They were half-teasing, bragging about Joey the way they could do only when no one else was around. Then the smile faded from Jack’s face. “Didn’t you think it’d be harder than this?”
“Harder?” Molly angled herself so she could see him better. “Preschool?”
“No.” Jack gripped the steering wheel with his left hand, more pensive than he’d been all afternoon. He glanced at the rear-view mirror and the fine lines at the corners of his eyes deepened. “Adopting. Didn’t you think it’d be harder? School trouble or social trouble? Something?”
Molly stared out the window. They were passing Fuller Park on their right, a place they’d taken Joey since he came into their lives. Home was only a block away. She squinted against the sunlight. “Maybe. It seems like a lifetime ago.”
“When we brought him home?” Jack kept his eyes on the road.
“No.” She drew a slow breath through her nose. “When we first talked about adoption, I guess.” She shot a quick look at Joey in the backseat, his blond hair and blue eyes, the intent way he sat there looking at shark pictures and humming. She met Jack’s gaze again. “As soon as they put him in my arms, every fear I ever had dissolved.” A smile started in her heart. “I knew he was special.”
Jack nodded slowly. “He is, isn’t he?”
“Yes.” She gave his hand a gentle squeeze. “As my sister would say, he’s a gift from God. Nothing less than a miracle.”
“Your sister . . .” Jack chuckled. “She and Bill are about as dry as they come.”
“Hey.” Molly felt her defenses come to life. “Give them time. They just moved here a week ago.”
“I know.” Jack frowned. “But can’t they talk about something besides God? ‘God’s will this’ and ‘God’s will that’?”
“Jack . . . come on.” Molly bristled. Beth was her best friend. The two were eighteen months apart, inseparable as kids: Beth, the younger but somehow more responsible sister, and Molly, the flighty one, always in need of Beth’s ability to keep her grounded. For the past three years Molly had worked on Beth, trying to get her and Bill and their four kids to move to West Palm Beach. “Be fair.” She was careful with her tone. “Give them a chance.”
The lines around Jack’s eyes relaxed. “I’m just saying . . .” He raised his brow at her. “They’re uptight, Molly. If that’s what churchgoing does to you--” he released her hand and brushed at the air--“count me out.”
“The move’s been hard on them.”
“Hey, Daddy, know what?” Joey tapped both their seats and bounced in his booster seat. “The Great White is as long as four daddies. That’s what the picture shows.”
The sparkle instantly returned to Jack’s expression. “Four daddies! Wow . . . how many little boys would that be?”
“Probly a million-jillion.”
They turned in to the restaurant parking lot. “Here we are!” Jack took the first space available. “Pineapple pizza coming up.”
“Jack . . .” Molly wasn’t finished. She winced a little. “I forgot to mention earlier--” She already knew the answer, but her sister made her promise to ask. “Beth and Bill want us to come to church with them Sunday. They’re trying out the one down the street from the school.”
Jack leaned over and kissed her cheek. He kept his face a few inches from hers. “When Bill says yes to one of my poker parties, I’ll say yes to church.”
“Okay.” She hid her disappointment. “So that’s a no?”
“That’s a no.” He patted the side of her face. The teasing left his eyes for a moment. “Unless you want me to. If it matters to you, I’ll go.”
Molly loved that about Jack. He had his opinions, but he was always willing to do things her way, always ready to compromise. “No.” She gave him a quick kiss. “We’re going out on the boat this Sunday. That’ll put us closer to God than a church service ever could.”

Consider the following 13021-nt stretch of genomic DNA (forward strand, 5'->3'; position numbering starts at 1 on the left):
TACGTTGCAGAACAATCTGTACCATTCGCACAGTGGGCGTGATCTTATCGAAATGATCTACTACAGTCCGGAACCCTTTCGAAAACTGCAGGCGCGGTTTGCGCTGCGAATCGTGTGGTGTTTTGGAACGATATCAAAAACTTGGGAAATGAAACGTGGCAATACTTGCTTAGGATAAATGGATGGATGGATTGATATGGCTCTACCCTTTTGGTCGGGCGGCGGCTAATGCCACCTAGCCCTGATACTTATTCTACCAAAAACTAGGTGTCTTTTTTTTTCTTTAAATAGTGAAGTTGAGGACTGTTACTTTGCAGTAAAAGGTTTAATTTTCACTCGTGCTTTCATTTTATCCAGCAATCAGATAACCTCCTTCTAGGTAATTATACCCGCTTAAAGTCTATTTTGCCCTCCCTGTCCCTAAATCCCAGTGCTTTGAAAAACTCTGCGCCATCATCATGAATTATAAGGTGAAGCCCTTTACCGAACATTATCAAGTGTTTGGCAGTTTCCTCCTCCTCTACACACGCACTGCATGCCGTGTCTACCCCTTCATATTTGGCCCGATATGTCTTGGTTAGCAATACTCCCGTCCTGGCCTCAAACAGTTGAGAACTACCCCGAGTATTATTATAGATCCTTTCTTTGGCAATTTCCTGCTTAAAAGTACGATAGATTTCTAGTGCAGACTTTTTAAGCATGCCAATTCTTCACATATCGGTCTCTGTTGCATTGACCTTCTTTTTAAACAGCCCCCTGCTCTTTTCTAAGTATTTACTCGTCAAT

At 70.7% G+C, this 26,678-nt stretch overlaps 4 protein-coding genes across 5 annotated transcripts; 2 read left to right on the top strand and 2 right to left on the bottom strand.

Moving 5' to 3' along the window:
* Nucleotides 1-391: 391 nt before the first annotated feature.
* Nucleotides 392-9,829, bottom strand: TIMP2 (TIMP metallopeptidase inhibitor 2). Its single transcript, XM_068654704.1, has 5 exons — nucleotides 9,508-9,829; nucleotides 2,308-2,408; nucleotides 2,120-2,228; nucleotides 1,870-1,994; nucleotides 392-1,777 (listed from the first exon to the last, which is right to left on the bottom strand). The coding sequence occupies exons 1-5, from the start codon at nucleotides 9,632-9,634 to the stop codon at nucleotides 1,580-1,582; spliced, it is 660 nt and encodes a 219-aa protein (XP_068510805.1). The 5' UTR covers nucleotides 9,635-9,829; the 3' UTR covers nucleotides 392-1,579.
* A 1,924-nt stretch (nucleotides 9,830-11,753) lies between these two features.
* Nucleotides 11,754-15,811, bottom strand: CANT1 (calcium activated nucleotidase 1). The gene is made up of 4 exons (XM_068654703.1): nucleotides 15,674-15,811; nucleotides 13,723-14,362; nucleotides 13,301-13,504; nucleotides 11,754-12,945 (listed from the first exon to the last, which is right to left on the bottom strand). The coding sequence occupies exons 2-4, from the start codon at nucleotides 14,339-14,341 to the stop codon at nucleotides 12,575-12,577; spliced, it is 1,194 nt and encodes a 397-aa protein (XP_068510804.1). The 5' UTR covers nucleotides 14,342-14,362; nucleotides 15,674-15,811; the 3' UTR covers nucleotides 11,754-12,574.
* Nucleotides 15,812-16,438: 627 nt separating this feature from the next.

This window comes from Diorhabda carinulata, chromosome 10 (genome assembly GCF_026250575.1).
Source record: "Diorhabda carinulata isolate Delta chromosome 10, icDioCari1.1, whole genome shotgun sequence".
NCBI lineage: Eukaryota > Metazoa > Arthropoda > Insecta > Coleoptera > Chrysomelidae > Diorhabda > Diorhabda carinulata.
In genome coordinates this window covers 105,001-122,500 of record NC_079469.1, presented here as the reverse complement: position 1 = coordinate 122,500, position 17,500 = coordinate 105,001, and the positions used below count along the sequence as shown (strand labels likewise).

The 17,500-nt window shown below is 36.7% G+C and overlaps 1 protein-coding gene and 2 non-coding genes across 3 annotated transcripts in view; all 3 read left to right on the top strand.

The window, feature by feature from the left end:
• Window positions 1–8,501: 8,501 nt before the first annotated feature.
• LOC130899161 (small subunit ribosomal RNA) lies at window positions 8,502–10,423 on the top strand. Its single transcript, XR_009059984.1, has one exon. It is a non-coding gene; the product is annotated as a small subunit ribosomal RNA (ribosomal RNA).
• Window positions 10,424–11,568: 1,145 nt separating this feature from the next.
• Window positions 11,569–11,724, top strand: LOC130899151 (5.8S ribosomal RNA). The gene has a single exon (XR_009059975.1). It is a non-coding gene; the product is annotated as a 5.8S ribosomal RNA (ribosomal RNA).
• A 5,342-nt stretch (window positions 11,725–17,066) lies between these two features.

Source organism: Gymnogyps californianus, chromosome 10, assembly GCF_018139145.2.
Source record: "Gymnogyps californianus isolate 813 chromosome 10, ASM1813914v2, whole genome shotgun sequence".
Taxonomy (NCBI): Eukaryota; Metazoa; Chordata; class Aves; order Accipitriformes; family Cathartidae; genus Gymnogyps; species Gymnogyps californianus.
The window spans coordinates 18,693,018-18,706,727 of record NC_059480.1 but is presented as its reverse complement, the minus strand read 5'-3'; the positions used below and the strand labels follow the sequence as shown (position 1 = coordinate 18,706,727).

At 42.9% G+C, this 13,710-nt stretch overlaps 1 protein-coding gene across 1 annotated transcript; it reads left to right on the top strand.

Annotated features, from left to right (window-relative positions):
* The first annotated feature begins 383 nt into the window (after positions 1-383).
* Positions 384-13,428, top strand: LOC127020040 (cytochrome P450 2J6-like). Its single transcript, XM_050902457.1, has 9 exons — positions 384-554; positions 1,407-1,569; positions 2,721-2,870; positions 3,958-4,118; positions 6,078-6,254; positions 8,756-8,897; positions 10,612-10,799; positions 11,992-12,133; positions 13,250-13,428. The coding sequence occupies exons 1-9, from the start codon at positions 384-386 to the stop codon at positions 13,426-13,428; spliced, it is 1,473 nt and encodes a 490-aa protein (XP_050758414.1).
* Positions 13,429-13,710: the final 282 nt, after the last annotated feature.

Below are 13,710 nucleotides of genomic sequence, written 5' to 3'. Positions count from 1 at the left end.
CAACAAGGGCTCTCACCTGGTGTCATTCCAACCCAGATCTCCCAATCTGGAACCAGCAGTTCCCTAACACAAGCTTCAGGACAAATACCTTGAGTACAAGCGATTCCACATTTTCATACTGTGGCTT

Joey was already out of the car and up on the sidewalk, waiting for them. Jack opened his car door and chuckled. “Well said, my dear. Well said.”
Not until they were inside the restaurant ordering their pizza did a strange ribbon of fear wrap itself around Molly’s throat. Their attitude toward church was okay, wasn’t it? They’d never been church people, even though Beth talked to her about it often.
“You need to take Joey,” Beth would say. “All children need to be in church.”
Molly looked at Joey now, golden-haired, his eyes adoringly on Jack as they considered the options at the pop machine. What they had was fine, wasn’t it? They believed in God, in a distant sort of way. What harm was there in finding Him at a lake instead of in a pew? Besides, they already had everything they needed.
Jack’s recent promotion had placed him in a dream job as vice president of sales for Reylco, one of the top three pharmaceutical companies in the world. He was making a healthy six-figure salary, overseeing top international accounts, and traveling half as often as before. They lived on a corner lot in Ashley Heights, one of West Palm Beach’s finer upscale neighborhoods. The three of them took trips to Disneyworld and Sanibel Island and the Bahamas, and they fished at Lake Okeechobee once a month.
Every now and then they spent a Saturday afternoon serving lunch at a homeless mission in Miami, and then they’d take in a play in the city’s art district. On weekdays, after dinner, they walked to Fuller Park with Joey and Gus, their friendly lab. There Jack and Molly stole kisses and laughter, watching sunsets while Gus ran circles around the playground and Joey raced to the top of the slide over and over and over again.
They kept an Air Nautique ski boat at Westmont Pier, and on most Sundays they drove to the white sandy seashore and cruised to the bay, where water was smooth and deep blue and warm. They’d take turns skiing, and Joey would sit in the back, watching, pumping his fists in the air when one of them cleared the wake. This spring, for the first time, they’d bought a pair of training skis for Joey. More sunshine and laughter, day after day, year after year.
These thoughts chased away Molly’s strange fear, and she found a window table where she could wait for her men. The uneasy feeling lifted. Why worry? The golden hue, the shining light, the pixie dust—all of it must be real. They were happy and healthy and they had everything they’d ever wanted. Most of all, they had Joey.
What more could God possibly give them?